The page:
Whangaroa (pronounced f-ong-ah-row-ah) is a gem on the east coast of the North Island. We sailed there on Nyon for the first time this past December. I had been there twice on the R. Tucker Thompson when I crewed on youth voyages over the winter. The first time we sailed the tall ship there we arrived under starry skies. The next morning, the fog was so thick we could barely see 2 meters ahead. My crew mate Wayne and I took our young charges for a tramp up to the Duke’s Nose. A short but steep hike later, we watched the blanket of fog slowly dissipate from above and oh what beauty!

Since that first time, I have repeatedly pontificated on how we needed to go up there with Nyon. And we finally did. As a result of serendipitous scheduling, we both managed to garner enough days off in a row to sail up and into the beautiful harbour. Of course, it is summer in New Zealand right now – our destination was much busier than my recollections. A deserted harbour in the winter, its many anchorages are festive with holidaying boaters in the summer. It’s noisier, but it’s still beautiful.

Our lovely new sails...
Sailor Rick
We had to motor up most of the coast in calm conditions under a bright blue sky. A small afternoon breeze allowed us to sail from the Cavalli Islands to the entrance of Whangaroa Harbour. We decided to drop the hook in Rere Cove (Lane’s Cove). This anchorage is at the base of the Duke’s Nose, the hike I mention above. 


In our happy place: On Nyon, together
After a leisurely evening, we got up early the next morning and rowed past sleepy anchored boats in the bay. It was early enough that we were the only ones on the trail. There was no fog this time, and once we arrived at the top, we ate breakfast while listening to birds and taking in the scenery by ourselves. It wasn’t until we were almost half way down that we saw other climbers.




The last bit before reaching the top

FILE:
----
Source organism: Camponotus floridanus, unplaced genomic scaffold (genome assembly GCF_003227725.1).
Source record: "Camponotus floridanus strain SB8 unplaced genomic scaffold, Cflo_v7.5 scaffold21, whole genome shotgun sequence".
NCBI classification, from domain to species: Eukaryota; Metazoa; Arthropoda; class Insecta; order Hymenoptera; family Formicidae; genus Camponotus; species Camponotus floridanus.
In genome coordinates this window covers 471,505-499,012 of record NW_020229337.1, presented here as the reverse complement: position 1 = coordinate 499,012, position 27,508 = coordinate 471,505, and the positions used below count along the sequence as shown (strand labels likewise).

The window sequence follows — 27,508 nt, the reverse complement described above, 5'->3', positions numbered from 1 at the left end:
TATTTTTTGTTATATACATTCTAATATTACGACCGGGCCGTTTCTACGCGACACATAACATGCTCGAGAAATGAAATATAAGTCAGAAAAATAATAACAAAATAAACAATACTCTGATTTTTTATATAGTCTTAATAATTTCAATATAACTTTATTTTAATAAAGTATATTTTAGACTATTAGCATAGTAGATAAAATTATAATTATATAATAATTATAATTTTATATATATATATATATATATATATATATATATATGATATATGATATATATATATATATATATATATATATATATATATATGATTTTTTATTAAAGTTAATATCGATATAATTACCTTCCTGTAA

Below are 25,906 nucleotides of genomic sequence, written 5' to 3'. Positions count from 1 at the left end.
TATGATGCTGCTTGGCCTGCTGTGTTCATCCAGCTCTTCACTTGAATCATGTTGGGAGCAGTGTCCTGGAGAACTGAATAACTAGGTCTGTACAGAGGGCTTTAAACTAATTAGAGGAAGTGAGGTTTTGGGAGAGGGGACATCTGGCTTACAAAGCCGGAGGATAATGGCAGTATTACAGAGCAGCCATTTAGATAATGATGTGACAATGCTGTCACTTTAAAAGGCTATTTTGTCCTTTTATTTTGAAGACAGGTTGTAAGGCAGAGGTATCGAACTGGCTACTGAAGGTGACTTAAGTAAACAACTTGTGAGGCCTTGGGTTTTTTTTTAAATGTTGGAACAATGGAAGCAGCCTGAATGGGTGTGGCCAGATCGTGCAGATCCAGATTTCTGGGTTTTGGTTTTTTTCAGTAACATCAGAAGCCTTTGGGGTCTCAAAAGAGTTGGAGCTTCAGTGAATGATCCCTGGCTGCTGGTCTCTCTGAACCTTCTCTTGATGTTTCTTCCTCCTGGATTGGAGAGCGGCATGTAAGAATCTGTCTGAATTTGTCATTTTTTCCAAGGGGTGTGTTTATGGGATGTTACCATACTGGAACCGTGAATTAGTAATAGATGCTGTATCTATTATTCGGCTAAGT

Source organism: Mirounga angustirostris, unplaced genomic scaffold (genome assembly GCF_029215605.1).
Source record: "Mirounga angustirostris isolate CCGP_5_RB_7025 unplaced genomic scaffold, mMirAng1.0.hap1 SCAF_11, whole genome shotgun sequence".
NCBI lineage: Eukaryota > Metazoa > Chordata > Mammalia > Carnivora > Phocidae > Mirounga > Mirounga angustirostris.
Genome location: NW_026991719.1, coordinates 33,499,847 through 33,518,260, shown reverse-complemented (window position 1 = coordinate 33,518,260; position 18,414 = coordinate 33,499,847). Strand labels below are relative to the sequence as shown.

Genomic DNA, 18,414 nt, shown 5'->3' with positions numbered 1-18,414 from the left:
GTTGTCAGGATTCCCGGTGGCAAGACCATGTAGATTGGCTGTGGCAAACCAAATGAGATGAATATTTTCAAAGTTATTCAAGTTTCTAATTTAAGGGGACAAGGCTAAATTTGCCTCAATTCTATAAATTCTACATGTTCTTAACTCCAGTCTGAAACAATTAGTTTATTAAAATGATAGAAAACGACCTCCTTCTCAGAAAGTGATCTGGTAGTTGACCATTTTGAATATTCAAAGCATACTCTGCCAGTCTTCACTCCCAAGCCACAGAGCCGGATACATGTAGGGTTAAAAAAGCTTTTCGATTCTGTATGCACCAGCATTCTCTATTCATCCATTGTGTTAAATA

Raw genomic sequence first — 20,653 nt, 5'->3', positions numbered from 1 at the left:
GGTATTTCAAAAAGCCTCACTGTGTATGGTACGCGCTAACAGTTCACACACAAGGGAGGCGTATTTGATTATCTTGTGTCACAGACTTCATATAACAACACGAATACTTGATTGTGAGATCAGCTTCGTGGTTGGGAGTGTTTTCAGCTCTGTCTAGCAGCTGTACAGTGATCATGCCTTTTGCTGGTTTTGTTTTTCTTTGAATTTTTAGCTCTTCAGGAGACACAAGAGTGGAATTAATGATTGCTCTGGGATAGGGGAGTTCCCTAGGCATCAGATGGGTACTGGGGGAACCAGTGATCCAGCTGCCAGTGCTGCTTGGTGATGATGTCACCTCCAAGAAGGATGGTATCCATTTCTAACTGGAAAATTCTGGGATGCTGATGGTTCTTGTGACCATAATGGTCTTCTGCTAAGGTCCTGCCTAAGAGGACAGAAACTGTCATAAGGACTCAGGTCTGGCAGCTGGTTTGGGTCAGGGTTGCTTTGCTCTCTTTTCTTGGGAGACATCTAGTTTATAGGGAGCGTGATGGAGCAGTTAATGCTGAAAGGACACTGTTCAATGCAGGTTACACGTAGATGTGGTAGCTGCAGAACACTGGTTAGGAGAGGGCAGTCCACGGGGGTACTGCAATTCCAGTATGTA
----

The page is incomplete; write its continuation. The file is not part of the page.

Breakfast with the birds

I guess this is alright, if you like that sort of thing...

The Inlet
With the tide still rising, we put our electric outboard on the dinghy (more on that later) and decided to go explore up the inlet – large sections of it dry out at low tide, but you can putter quite far inland when the tide is high. Our electric outboard allowed us to go a lot further than we would have had we rowed. We felt pretty stealthy as we quietly puttered our way further into the inlet.



Pretty reflections

Look ma, a New Zealand Christmas Tree just for you!

Checking out the scenery


Feeling stealthy with our Electric Outboard


Hammock-time

It turns out the water wasn't very
warm yet... 
Upon our return to Nyon, we weighed anchor and headed over to Waitepipi Bay – a larger anchorage, with fewer boats zipping by, (until sunset, when all the fishing launches crowd into the bay for the night). The next day, we jumped in the water (and boy was it refreshing), read books, daydreamed in the hammock, explored a trail up a hillside in the southwestern bay and simply took it all in. Too soon, we sailed south again. But we’ll be back!





Last morning in Whangaroa Harbour

Wednesday, 27 January 2016

a year of moments


Nyon at anchor in Army Bay
This past year was not a year filled with adventures for us. At least, that’s what I thought when I first looked back on the last 12 months. What are adventures but moments of heightened awareness and fleeting rushes of excitement. I certainly feel most adventurous when I’m thrown into new environments, or forced out of my comfort zone. I also like to write about what that’s like. Judging by the very few times I’ve written in 2015, it appears that I find it more difficult to write about the small, ordinary moments of a more static lifestyle.

What I’m realizing after having been an expat for the past 2 years, is that if I spend a lot of time waiting for the next big adventure, then the present time begins to feel like limbo. I have finally grasped that being still and opening up to what is, is when the real adventure commences; it’s in that space that creativity can find room to expand. I’m surprised it’s taken me this long to come to that conclusion.

Following, is a collection of moments that captured my imagination in 2015. Sometimes simply paying attention is better than any escapade and more powerful than a lovely turn of phrase. And that awareness is a gift in itself. 

Waipu Beach, on a perfect day

Human connections

Working as a team
Meaningful work with
the R Tucker Thompson Sail Training Trust
(I'm in the green t-shirt)

Blissfully quiet morning at anchor

Family time

Rick's Birthday Sunset

The neighbourhood

Winter morning walk to work

The sacred post-anchoring beer in Rere Bay





Monday, 25 January 2016

christmas 2015 in pictures

A surprisingly uncrowded bay
Christmas Eve tapas

Sunshine on Christmas Day

Two happy sailors

Time for reflection

Lovely pohutukawa tree in bloom

A refreshing swim

Watching the R Tucker Thompson sailing past on
Boxing Day